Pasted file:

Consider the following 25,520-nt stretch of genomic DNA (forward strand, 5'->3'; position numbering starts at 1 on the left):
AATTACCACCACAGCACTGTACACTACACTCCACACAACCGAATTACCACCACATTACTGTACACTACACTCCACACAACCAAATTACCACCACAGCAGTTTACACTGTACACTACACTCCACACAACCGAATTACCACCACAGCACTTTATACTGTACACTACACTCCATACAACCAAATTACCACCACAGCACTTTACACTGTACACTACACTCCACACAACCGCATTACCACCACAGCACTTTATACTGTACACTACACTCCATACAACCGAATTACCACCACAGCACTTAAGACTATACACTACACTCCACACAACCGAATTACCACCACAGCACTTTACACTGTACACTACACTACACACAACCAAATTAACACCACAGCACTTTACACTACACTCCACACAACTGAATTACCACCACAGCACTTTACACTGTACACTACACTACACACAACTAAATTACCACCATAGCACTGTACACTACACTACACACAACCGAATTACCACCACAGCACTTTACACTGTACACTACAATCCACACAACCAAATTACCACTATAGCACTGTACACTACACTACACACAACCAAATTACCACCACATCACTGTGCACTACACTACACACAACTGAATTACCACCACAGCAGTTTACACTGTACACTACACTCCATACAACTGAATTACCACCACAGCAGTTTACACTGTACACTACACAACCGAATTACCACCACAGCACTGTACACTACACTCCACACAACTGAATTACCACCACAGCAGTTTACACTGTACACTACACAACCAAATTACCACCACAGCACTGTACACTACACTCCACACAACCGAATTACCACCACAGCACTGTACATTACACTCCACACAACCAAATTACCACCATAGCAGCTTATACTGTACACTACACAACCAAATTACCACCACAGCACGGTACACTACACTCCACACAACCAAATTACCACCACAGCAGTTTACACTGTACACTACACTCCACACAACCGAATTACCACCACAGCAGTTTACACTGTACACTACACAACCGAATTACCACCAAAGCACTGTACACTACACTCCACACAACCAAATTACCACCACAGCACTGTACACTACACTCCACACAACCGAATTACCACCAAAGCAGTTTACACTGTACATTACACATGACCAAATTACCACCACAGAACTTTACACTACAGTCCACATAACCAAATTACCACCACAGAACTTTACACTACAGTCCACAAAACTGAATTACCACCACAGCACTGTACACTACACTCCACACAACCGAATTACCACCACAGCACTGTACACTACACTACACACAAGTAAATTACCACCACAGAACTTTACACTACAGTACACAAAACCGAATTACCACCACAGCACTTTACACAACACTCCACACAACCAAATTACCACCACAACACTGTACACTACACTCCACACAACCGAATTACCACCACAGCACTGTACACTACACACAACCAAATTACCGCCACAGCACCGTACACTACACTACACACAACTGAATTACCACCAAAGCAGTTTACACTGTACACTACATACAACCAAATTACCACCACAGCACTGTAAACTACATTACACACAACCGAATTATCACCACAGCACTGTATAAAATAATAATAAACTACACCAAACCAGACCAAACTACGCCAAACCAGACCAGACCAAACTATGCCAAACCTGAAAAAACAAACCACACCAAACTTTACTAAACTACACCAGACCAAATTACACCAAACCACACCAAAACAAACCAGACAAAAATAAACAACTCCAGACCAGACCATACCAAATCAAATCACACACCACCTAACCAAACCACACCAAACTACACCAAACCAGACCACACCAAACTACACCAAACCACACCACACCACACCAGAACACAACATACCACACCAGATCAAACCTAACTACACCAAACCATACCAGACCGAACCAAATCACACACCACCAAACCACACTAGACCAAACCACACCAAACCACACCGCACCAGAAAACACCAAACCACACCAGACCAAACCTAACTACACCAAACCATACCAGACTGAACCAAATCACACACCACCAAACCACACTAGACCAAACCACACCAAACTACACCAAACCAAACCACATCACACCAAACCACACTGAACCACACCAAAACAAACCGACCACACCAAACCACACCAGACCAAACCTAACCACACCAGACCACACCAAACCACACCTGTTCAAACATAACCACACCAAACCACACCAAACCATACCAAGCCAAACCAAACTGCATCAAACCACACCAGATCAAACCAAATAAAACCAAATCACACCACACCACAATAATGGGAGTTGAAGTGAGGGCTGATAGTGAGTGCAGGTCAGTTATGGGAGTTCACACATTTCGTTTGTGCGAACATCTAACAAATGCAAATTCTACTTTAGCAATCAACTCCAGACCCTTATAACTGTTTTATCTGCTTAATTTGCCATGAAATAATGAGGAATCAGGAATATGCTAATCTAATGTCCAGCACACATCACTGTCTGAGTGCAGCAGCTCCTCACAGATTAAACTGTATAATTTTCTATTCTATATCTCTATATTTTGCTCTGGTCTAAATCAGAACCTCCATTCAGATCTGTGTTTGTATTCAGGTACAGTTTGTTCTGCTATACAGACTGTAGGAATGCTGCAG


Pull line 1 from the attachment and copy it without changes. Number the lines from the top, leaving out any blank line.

Consider the following 25,520-nt stretch of genomic DNA (forward strand, 5'->3'; position numbering starts at 1 on the left):